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Critical incidents in PACU lead to longer stay, greater postoperative care

Stephen Padilla
20 Sep 2017

Several critical incidents happen in the postanaesthesia care unit (PACU), of which many are linked to the cardiovascular and respiratory systems, a Singapore study has found. These incidents strongly affect healthcare utilization and lead to longer PACU stays and higher levels of postoperative care than initially planned.

“[T]he current review documents the various critical incidents that were recorded over a 2-year period in a major tertiary hospital and highlights the importance of a PACU in managing patients in the postoperative period,” researchers said.

A total of 701 incidents involving 364 patients occurred in the PACU. Of these, 203 (55.8 percent) had American Society of Anesthesiologists (ASA) physical status I or II. [Singapore Med J 2017;58:497-501]

“Most patients with critical incidents were of ASA physical status I or II, suggesting that significant critical incidents may occur in patients with relatively few comorbidities and in whom clinicians might not expect the occurrence of critical incidents,” researchers explained.

These results were similar to a prospective study by Hines and colleagues involving more than 18,000 patients, which aimed to identify adverse events occurring in the PACU. They found that more than three-quarters of complications involved patients categorized as ASA physical status I or II. [Anesth Analg 1992;74:503-9]

“The large number of critical incidents involving such patients in our study might also be partly due to the fact that the majority of our surgical patients were of ASA physical status I or II,” researchers of the current study said.

“Furthermore, in our institution, the general practice for patients requiring intensive postoperative care is to transfer them directly from the operation theatre (OT) to the ICU, thereby reducing the number of patients with ASA physical status III and IV categories in the PACU,” they added.

The most frequent critical incidents were cardiovascular-related (n=293; 41.8 percent), respiratory (n=155; 22.1 percent), neurological (n=52; 7.4 percent), surgical (n=47; 6.7 percent) and airway-related (n=34; 4.9 percent). Two incidents of cardiac arrest and 25 incidents of unexpected reintubations in the PACU were recorded.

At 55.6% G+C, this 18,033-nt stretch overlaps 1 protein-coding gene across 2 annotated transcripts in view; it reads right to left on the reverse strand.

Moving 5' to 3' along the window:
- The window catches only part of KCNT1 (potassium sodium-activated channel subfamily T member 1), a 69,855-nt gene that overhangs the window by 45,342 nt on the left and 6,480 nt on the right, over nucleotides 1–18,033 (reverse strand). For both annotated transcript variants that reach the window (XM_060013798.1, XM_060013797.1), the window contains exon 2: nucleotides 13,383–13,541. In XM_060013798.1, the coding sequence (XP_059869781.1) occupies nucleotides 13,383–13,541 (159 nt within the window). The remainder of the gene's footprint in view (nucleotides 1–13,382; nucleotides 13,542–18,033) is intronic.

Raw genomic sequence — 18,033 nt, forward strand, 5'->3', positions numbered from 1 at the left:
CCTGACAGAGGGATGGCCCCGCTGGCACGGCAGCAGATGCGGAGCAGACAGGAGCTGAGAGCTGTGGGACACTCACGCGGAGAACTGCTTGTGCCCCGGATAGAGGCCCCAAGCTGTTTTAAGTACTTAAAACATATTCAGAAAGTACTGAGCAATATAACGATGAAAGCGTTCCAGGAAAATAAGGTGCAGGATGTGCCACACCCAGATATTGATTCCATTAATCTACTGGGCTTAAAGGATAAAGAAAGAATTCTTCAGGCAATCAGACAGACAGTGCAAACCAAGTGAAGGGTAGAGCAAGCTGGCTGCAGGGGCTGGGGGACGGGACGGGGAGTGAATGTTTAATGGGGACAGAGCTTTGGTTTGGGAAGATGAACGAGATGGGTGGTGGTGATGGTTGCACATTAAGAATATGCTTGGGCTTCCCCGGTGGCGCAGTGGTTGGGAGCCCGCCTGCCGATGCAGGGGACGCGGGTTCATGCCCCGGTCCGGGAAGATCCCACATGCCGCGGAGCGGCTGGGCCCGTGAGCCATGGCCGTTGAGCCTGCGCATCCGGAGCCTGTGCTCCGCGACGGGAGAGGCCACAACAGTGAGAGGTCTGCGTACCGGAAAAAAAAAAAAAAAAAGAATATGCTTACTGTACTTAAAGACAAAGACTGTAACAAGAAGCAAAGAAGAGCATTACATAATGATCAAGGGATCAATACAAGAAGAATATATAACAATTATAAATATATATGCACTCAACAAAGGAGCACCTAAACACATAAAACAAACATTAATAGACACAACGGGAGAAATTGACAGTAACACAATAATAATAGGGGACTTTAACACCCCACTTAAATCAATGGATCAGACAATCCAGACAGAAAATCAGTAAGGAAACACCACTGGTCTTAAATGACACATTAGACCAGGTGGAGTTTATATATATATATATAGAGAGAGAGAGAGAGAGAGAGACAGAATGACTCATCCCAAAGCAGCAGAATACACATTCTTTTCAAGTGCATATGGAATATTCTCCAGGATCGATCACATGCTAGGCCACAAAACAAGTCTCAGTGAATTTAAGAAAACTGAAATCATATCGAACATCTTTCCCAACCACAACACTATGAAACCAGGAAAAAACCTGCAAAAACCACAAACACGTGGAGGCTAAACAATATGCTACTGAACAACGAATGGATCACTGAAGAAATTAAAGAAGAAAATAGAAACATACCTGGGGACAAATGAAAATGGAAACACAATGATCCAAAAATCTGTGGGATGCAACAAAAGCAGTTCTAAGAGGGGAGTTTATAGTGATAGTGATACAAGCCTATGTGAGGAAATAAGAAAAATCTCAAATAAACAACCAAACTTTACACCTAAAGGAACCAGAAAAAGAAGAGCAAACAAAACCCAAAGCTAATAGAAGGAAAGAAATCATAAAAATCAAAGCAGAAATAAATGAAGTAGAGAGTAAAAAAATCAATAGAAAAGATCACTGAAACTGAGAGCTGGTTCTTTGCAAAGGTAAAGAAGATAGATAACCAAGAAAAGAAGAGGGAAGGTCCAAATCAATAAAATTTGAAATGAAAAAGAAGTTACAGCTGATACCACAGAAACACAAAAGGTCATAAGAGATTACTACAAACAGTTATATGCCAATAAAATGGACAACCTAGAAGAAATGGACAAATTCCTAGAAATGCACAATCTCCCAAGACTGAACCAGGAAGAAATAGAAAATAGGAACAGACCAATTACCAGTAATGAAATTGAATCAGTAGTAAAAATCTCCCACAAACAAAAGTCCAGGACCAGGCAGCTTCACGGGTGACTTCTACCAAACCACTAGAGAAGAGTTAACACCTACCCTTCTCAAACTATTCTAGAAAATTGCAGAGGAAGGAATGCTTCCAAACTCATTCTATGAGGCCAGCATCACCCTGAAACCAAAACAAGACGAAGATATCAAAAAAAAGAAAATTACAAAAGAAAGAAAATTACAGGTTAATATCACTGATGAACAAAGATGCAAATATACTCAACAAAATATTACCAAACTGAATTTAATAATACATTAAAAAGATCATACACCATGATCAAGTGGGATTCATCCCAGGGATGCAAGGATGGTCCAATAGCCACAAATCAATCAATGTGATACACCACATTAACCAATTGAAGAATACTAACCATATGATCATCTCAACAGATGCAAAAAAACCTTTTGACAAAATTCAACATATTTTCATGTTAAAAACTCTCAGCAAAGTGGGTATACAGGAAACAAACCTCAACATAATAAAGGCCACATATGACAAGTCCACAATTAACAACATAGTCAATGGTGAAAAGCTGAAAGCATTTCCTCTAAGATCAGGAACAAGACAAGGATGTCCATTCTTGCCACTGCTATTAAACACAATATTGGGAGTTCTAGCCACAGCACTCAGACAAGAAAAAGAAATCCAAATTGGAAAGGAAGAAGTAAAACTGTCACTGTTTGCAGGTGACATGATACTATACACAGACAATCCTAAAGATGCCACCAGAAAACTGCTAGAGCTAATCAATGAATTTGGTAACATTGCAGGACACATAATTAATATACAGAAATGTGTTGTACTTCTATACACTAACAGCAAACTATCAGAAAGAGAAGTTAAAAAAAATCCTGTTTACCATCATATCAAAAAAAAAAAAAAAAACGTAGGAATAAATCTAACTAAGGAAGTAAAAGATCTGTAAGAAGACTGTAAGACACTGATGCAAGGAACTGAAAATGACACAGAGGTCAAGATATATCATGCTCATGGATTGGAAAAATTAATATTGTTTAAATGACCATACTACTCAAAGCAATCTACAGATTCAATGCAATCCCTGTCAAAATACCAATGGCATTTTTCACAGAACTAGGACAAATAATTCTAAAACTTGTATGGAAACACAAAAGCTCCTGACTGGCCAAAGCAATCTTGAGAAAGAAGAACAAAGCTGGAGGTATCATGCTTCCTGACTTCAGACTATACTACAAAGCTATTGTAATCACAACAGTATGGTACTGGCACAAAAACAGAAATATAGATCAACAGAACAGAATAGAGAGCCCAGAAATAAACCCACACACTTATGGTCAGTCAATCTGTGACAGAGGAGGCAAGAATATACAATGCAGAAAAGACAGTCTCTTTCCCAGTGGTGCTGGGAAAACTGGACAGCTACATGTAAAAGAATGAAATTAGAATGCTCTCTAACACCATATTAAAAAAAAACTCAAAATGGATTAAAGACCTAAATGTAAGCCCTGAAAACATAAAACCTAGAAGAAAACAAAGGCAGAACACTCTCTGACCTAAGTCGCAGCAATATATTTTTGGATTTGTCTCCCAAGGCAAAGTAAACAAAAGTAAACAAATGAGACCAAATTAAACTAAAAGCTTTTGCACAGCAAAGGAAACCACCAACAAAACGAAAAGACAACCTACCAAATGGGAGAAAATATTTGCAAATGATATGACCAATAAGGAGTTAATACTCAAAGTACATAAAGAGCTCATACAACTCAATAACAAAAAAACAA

Due to these incidents, 186 patients (51.2 percent) stayed in the PACU for over 4 hours and 186 needed a higher level of care postoperatively than initially anticipated. For some patients (n=34; 9.3 percent), a return to the OT for further management was required.

In addition, there were unplanned admissions to intensive care unit (ICU) in some patients (n=64; 17.6 percent) due to adverse events in the PACU.

“The majority of critical incidents identified in our study were seen in patients who underwent general surgery. These patients had a higher incidence of PACU complications when compared to those from other disciplines (p<0.001),” researchers said.

This finding was comparable to other studies, which reported that patients undergoing major open abdominal procedures had a higher number of complications and longer mean length of stay in the PACU. Also, those who underwent vascular surgery were more likely to have a critical incident in the PACU (p<0.001). [Anesth Analg 1992;74:503-9; Anaesthesia 2002;57:1060-6; J Clin Anesth 1998;10:579-87; Circulation 2009;120:e169-276]

“Critical incidents in the PACU can impact healthcare utilization by prolonging patients’ length of stay in the PACU and resulting in the need for higher levels of postoperative care than anticipated. Regular audits of critical incidents in the PACU are important to maintain the quality of immediate postoperative care, particularly in the context of an ageing population,” researchers said.

In this study, a retrospective review was conducted of patients in the PACU over a 2-year period from 24 June 2011 to 23 August 2013. A standardized data form was used to record data on critical incidents in the administrative database.

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Most Read Articles
Elaine Soliven, 20 Apr 2018
The use of high-flow oxygen therapy may reduce the need for escalation of care in infants with bronchiolitis compared with standard oxygen therapy, according to a recent study.
Pearl Toh, 24 Nov 2016
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16 Oct 2016
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Audrey Abella, 09 May 2018
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